Guest post by Peter Tchir.
Today I will be attending Ben’s talk in NY. I’m curious to see him speak in person, but can’t help but think of the questions I would ask if I could.
- Do you think that low rates are hurting savers, allowing big established businesses to make money while stopping new entrants, and do you finally admit your wealth effect theory is totally wrong since the wealth isn’t well distributed and has failed to produce results?
- At one point will you admit that the ultimate exit strategy is to just forgive the debt? That for all the talk about fiscal cliff, it would still leave us with a large annual deficit and really no end in sight to a ever growing pile of debt, making debt forgiveness the logical next step since you already pay back all the coupon income?
Okay, those are the questions that I would like to ask, but if I was given a chance to ask those questions, I would probably be too nervous. They seem obnoxious, even by my standards, and as much as I’d like answers to them, here are some more likely questions I’d ask.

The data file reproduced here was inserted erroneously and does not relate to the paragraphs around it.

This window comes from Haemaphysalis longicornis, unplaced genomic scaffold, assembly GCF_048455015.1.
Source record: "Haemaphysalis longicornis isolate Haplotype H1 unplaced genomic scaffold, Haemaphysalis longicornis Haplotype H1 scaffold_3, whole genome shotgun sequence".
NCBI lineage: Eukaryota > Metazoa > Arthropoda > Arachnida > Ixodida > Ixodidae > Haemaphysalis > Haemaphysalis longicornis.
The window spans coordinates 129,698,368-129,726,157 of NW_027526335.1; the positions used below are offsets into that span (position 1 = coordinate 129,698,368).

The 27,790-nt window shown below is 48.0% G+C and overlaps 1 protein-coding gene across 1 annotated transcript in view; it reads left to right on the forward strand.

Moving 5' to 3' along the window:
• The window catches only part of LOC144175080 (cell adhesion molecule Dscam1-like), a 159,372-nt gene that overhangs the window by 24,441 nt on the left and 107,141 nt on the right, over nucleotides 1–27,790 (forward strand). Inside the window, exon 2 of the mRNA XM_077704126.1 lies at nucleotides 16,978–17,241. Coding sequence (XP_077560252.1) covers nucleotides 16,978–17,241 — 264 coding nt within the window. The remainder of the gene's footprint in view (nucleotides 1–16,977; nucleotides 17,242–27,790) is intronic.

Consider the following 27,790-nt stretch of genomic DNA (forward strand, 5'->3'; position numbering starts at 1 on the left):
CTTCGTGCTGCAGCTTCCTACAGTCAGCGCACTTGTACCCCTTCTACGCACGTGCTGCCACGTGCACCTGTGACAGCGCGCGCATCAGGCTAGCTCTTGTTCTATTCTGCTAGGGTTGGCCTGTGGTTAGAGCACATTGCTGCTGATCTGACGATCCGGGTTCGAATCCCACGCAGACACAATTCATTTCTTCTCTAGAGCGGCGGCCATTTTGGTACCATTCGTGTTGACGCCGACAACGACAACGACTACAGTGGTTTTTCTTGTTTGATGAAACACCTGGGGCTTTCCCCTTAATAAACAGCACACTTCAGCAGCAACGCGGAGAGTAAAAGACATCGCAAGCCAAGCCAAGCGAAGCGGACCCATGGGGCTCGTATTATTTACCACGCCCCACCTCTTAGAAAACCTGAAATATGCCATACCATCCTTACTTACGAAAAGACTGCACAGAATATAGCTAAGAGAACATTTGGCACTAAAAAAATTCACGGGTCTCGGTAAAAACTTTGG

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With news dominated by the Greek elections, the imploding Spanish economy and more, people tend to forget about other issues. One of those being the currency wars going on. Some thoughts on the subject, via Voxeu.
In the mid-1990s, many of the large developed countries ended their activist approach to foreign-exchange-market intervention. Yet while these operations faded, they never disappeared. The Great Recession recently piqued interest in them, as exchange-rate volatility increased and threats of currency wars were heard (see Neely 2011). Still, then, the key question remains: Do sterilised interventions allow countries a way around the fundamental trilemma of international finance by providing them with a means of systematically affecting exchange rates independent of their monetary policies? Japan, Switzerland, and China provide some lessons on that score. In recent research (Bordo et al. 2012a), we demonstrate that despite differences across these three countries in their degree of exchange-rate flexibility and their extent of sterilisation the fundamental trilemma holds.